Tiny House: This is what most people think of when someone says “tiny home lifestyle”. A cabin or cottage style house, highly customizable and most often designed to be mobile. They’re usually made of wood, metal, or vinyl, though there’s no word on which one gives the big bad wolf the most trouble. Tiny houses can find attachments in RV parks, some of which are overhauling their business model to accommodate tiny house communities, but unlike RVs they’re also suitable to be parked on any accessible plot of land for longer term living. There are also off-grid designs that are made to be set up at your bugout zone or homestead.

Tiny homes are a hot commodity these days, and the options are about as endless as building materials… but what makes a person decide to pare their belongings and living space down to a minimum? What I’ve been finding out, is that there are a lot of potential motivating factors for downsizing and taking on the tiny home lifestyle. With the waves of evictions and rise in cost of living, many people are finding themselves in a tiny house out of necessity; sometimes it’s their only alternative to houselessness, or a choice they make to retain as many of their resources as possible as they’re priced out of where they live.

At the same time, it could be simply a personal choice - it could be an affluent person that see tiny homes as a form of vacationing and lifestyle tourism, to try something new and perhaps fall in love with it. Or, some people come to the decision as they move towards more minimalist, ecologically-minded lifestyles, looking to reduce their carbon footprint. (There’s often something of a trade-off here, as the vehicles needed to tow a tiny home aren’t the most… dainty, shall we say, with their emissions.) You never know, though - sometimes their owners choose to make carbon credit purchases, paying an organization like Terrapass in contribution to projects that help the environment; or it could be that shifting to tiny home living, even if it needs a monster truck to pull it, could use fewer resources. Will a tiny home reduce your commute? Or does your profession center around travel, conferences or other events? The tiny home lifestyle is ultimately more cost effective and more environmentally sound than travel costs and hotel stays.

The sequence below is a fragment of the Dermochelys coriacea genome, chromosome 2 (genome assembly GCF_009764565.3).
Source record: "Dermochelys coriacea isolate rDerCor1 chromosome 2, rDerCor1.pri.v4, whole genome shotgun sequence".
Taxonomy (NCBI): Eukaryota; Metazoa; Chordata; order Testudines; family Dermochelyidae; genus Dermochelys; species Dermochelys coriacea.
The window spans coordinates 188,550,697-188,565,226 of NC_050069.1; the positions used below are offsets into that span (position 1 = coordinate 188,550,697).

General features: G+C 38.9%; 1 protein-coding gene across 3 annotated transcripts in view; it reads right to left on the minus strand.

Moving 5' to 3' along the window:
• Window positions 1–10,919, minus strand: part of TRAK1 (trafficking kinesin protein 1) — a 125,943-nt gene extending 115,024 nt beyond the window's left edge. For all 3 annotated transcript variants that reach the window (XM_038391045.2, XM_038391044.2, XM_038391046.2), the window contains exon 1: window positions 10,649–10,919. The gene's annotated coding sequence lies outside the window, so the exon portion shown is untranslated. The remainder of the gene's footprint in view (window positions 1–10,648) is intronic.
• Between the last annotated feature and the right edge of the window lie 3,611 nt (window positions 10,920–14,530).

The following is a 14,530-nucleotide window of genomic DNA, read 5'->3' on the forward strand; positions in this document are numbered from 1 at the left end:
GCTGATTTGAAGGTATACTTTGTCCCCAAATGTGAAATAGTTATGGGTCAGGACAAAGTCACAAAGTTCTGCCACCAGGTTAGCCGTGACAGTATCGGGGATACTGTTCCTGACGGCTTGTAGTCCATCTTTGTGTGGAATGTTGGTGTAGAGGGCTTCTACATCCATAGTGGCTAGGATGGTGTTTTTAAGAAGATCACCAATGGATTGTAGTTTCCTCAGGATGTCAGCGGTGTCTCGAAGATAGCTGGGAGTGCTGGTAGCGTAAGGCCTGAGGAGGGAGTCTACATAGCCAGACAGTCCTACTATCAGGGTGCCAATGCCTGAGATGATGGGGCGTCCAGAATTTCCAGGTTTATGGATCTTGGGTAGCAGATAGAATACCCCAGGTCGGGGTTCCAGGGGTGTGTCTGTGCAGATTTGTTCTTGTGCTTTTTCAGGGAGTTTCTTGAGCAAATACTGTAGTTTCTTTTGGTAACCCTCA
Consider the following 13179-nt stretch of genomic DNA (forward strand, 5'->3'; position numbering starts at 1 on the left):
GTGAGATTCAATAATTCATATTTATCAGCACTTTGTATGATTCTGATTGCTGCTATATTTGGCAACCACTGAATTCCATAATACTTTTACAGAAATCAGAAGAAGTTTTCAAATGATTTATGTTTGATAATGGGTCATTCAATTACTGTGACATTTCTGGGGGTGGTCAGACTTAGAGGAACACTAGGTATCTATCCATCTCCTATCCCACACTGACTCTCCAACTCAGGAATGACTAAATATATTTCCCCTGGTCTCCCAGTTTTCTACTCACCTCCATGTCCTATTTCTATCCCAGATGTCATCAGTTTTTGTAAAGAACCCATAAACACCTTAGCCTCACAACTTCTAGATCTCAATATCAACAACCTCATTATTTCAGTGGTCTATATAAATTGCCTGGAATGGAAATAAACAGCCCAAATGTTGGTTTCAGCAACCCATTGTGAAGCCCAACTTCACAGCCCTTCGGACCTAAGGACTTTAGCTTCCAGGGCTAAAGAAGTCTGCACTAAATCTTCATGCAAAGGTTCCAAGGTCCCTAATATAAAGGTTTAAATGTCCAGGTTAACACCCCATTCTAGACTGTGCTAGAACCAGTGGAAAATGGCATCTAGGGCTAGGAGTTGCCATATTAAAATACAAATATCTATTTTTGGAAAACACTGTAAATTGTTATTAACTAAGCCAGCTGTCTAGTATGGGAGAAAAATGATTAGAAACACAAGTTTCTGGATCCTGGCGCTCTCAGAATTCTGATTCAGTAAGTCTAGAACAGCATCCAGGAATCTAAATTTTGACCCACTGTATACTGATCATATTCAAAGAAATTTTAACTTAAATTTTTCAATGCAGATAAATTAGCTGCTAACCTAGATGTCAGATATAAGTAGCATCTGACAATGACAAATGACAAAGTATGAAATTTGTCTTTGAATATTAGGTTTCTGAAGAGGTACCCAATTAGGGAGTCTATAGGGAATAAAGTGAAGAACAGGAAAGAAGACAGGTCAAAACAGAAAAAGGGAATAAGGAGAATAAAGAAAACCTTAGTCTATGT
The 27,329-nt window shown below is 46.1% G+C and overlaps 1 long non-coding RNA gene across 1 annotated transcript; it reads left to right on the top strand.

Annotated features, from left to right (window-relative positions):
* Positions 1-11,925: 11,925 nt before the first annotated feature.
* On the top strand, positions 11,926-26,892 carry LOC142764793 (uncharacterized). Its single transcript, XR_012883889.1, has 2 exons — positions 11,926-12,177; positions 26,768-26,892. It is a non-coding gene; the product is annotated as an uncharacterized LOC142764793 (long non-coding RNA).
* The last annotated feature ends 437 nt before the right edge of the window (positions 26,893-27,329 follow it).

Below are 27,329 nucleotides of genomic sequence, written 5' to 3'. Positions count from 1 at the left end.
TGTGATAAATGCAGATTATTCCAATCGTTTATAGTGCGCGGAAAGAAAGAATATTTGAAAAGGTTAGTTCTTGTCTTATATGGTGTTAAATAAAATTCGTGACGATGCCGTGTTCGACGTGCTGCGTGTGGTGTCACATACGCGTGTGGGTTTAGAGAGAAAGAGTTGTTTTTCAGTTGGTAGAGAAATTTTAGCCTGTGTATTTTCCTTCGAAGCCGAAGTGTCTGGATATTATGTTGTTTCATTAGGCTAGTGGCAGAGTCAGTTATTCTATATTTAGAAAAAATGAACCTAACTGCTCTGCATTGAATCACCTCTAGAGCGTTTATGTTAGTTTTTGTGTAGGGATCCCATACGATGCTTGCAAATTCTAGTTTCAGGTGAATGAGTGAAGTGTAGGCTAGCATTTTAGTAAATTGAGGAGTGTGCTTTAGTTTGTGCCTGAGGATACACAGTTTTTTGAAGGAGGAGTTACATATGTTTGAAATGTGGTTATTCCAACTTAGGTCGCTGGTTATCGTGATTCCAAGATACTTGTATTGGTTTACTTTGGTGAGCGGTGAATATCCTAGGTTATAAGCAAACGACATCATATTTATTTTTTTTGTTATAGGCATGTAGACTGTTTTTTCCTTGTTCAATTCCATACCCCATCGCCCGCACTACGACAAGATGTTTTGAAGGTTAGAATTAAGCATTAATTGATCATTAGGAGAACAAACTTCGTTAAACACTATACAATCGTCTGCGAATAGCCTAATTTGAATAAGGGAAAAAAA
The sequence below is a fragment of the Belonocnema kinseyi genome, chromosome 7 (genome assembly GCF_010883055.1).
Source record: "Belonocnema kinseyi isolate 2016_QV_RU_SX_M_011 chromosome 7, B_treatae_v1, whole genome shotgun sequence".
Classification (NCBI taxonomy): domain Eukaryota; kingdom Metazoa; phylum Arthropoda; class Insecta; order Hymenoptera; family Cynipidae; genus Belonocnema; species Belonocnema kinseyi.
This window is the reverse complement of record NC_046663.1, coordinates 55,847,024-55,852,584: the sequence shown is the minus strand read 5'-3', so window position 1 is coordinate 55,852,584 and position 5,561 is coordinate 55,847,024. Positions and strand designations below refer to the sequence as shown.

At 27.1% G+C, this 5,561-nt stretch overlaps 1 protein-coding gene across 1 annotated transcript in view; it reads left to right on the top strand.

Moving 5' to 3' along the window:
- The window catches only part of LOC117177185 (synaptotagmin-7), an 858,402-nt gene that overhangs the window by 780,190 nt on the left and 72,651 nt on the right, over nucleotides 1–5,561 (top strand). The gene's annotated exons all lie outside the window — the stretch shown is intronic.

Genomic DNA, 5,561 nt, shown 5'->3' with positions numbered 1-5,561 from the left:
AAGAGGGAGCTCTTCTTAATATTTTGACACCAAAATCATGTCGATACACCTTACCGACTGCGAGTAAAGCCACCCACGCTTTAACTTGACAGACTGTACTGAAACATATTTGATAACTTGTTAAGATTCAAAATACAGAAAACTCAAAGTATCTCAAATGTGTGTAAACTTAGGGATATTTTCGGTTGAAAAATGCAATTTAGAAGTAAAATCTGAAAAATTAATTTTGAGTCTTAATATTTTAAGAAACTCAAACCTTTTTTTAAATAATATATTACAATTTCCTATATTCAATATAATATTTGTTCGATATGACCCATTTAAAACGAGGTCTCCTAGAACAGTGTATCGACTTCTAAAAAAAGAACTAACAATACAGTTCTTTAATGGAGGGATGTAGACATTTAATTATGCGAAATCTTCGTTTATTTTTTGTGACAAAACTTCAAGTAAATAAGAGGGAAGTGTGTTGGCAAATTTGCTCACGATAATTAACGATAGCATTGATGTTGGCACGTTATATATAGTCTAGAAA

Whether you’re an off-grid homesteader growing your own piece of paradise or a plugged-in digital nomad going where the signal takes you, the tiny home lifestyle is increasing in popularity. With the world in a state of change, having a house you can just nope out and take with you doesn’t seem like a bad idea. Not exactly at the stage of Mad Max, but at the point where hopping into a beast-machine and touring the country as your day job seems like a pretty sweet option. I’m definitely looking to learn more about tiny homes, and I’ll keep updating this space with everything I find - so, stay tuned, there’s more to come!